I know that doesn’t seem very fair. We don’t choose the families we’re born into, or the curveballs life throws our way. It’s hard enough to get through life, but it becomes much harder when you’re basically anxious and agitated all the time. The more anxious we are, the more emotionally reactive we are to the people we come into contact with, and to life in general.

Anxiety can be seen as its own category of emotional reactivity, given the exaggerated sense of awareness and fear of the future it brings. When we’re chronically anxious, we tend to be more aggressive, angry, snappy, and quick to judge. We tend to think the worst of situations and people. Other chronically anxious people might be emotionally reactive in other ways; they might, for example, internalize all those aggressive feelings. Some people let it all out, while others take a more passive response, managing their emotional reactivity by stuffing down their feelings instead of releasing them.

Both types of people are chronically anxious, but they manage their emotional reactivity in different ways. One isn’t necessarily better than the other, and both reactions are problematic in their own ways. Despite reducing the feelings of anxiety in the moment, neither approach is useful in solving the actual problem of chronic anxiety, and neither will help you become more independent; they’re just ways to release or push away the anxious feelings.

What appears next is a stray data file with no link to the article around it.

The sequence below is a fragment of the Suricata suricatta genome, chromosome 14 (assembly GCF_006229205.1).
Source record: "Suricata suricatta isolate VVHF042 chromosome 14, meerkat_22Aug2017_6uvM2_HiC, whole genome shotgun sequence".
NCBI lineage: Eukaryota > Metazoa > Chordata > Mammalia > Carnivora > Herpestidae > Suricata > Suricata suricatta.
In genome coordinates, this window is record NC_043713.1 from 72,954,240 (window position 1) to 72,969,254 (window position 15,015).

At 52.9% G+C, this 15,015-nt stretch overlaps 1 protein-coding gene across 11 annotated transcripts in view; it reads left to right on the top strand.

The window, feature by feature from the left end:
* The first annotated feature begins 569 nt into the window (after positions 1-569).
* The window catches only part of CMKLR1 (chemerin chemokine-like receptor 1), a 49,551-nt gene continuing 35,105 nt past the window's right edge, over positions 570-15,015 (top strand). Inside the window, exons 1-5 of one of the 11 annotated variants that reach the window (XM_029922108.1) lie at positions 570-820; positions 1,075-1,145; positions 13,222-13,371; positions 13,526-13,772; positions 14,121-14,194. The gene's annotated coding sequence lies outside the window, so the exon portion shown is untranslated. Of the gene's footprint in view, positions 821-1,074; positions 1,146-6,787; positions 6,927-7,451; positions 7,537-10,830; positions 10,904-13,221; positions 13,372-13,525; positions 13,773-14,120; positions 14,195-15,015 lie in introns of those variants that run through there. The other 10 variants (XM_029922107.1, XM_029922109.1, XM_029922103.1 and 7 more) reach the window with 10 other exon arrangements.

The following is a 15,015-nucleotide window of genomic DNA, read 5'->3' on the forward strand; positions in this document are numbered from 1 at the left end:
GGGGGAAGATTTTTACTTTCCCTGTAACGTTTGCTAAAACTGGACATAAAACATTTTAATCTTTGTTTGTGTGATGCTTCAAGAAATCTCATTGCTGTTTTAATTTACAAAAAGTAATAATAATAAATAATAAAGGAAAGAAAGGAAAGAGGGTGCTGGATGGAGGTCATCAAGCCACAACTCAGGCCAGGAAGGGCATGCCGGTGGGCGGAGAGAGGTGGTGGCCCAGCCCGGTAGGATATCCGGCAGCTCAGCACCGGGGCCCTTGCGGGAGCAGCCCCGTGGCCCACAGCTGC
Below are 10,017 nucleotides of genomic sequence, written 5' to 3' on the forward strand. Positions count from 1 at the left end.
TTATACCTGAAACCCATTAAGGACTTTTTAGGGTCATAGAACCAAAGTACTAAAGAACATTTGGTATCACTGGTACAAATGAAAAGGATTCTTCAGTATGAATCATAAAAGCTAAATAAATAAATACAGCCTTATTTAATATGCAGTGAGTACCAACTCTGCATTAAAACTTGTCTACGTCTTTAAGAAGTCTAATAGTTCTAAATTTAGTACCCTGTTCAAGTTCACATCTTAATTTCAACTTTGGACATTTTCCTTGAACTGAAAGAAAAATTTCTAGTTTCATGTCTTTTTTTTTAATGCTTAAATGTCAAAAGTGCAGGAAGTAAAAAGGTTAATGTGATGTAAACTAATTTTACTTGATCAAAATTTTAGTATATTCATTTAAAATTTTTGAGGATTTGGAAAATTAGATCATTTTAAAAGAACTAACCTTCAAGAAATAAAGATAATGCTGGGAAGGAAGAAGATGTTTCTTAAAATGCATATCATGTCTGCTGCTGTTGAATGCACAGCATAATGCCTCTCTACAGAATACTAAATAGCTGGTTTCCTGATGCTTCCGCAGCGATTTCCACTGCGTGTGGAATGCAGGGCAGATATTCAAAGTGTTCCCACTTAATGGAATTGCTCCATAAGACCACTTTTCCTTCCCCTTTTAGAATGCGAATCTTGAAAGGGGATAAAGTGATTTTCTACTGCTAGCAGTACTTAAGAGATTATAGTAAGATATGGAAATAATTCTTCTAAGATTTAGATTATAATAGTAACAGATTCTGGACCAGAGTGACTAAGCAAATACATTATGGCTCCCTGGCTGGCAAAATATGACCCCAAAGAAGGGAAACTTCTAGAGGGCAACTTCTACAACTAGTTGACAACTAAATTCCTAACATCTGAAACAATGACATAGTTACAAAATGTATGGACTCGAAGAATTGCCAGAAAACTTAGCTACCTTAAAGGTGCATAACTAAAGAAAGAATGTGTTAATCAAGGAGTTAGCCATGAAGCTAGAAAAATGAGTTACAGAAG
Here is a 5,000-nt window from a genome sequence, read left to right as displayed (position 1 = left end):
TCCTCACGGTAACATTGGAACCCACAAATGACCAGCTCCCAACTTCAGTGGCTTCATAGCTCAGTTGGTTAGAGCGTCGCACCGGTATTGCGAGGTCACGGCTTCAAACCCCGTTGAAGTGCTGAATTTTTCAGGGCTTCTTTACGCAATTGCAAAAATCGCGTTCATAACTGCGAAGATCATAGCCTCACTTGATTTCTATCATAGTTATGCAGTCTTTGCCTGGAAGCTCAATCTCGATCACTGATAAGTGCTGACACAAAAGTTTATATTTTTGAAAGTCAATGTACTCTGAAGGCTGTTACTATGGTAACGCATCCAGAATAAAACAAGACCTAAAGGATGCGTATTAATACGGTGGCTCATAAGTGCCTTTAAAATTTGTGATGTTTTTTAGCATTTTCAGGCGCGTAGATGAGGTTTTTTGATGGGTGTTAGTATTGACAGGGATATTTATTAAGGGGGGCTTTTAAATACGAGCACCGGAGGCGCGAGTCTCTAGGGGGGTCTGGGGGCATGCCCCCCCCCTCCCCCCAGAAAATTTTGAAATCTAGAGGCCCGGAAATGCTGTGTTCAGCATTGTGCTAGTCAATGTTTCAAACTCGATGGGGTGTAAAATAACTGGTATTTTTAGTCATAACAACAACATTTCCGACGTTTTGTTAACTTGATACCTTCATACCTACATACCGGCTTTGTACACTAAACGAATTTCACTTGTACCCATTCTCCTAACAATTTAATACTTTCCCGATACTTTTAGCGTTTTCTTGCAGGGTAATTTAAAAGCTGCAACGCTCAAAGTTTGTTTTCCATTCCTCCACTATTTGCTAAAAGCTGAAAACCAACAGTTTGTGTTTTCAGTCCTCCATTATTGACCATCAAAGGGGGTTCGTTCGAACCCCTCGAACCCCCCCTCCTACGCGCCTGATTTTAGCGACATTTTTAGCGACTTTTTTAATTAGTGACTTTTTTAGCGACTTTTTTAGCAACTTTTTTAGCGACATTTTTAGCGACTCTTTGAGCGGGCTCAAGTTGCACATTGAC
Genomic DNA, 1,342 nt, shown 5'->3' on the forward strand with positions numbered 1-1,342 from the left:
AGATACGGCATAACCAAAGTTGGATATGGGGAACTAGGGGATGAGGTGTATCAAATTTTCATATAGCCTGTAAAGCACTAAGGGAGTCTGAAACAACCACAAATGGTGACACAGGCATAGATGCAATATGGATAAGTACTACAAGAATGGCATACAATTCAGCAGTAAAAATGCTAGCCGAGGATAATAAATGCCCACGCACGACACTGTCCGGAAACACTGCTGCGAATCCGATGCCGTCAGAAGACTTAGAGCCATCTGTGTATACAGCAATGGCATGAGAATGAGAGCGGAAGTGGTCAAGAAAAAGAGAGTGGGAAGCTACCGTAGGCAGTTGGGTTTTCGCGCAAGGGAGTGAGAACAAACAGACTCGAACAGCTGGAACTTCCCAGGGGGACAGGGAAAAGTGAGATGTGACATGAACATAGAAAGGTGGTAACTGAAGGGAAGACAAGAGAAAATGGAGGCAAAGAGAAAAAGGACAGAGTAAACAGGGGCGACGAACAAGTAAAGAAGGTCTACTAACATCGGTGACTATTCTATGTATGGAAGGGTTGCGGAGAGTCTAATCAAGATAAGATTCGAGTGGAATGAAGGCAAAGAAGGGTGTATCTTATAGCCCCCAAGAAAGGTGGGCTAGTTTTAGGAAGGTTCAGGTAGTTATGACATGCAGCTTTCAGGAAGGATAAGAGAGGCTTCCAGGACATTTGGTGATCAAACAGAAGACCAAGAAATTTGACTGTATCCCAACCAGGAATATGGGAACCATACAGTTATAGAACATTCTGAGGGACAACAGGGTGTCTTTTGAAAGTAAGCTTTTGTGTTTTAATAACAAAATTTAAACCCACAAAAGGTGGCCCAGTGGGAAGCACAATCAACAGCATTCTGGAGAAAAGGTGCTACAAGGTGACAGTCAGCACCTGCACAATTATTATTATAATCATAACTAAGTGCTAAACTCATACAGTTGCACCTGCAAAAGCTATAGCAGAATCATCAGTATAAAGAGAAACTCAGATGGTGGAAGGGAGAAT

Anxiety Variations 

Our level of anxiety within ourselves and our families naturally changes over time. However, we do maintain a general range of chronic anxiety, within ourselves and our families. Your chronic anxiety levels don’t have to do with external stressors, so much as with what you learned in your most crucial developmental stages, and how you carry that with you throughout your life. “This learning occurs on several levels, ranging from the seemingly osmotic absorption of parental anxieties to the incorporations of subjectively determined attitudes that create anxiety, such as low self-esteem” (Michael Kerr, MD & Murray Bowen, M.D., Family Evolution). 

Every family has its own average level of chronic anxiety, which is the product of the emotional structure within each family member, and the ways in which all family members impact each other. Because our families of origin vary in their levels of emotional maturity and chronic anxiety, we all differ widely in how we respond to stressors, life events, random strangers, and family members. Imagine that you were preprogrammed to believe that you’re unworthy because of your social status or gender. This idea, that you’re inferior on the basis of some aspect of who you are, will create anxiety in your life. Now imagine that you’ve adopted this attitude as your own, based on years of associating with a certain member of your family. Repeated interactions with this person have led you to develop a perception of yourself as unworthy, and because of this, you’re now susceptible to a lot more difficulties. The likelihood is, you won’t have enough faith in your own abilities to face struggles head-on; you might look to others to help you, creating more dependence and anxiety in your life.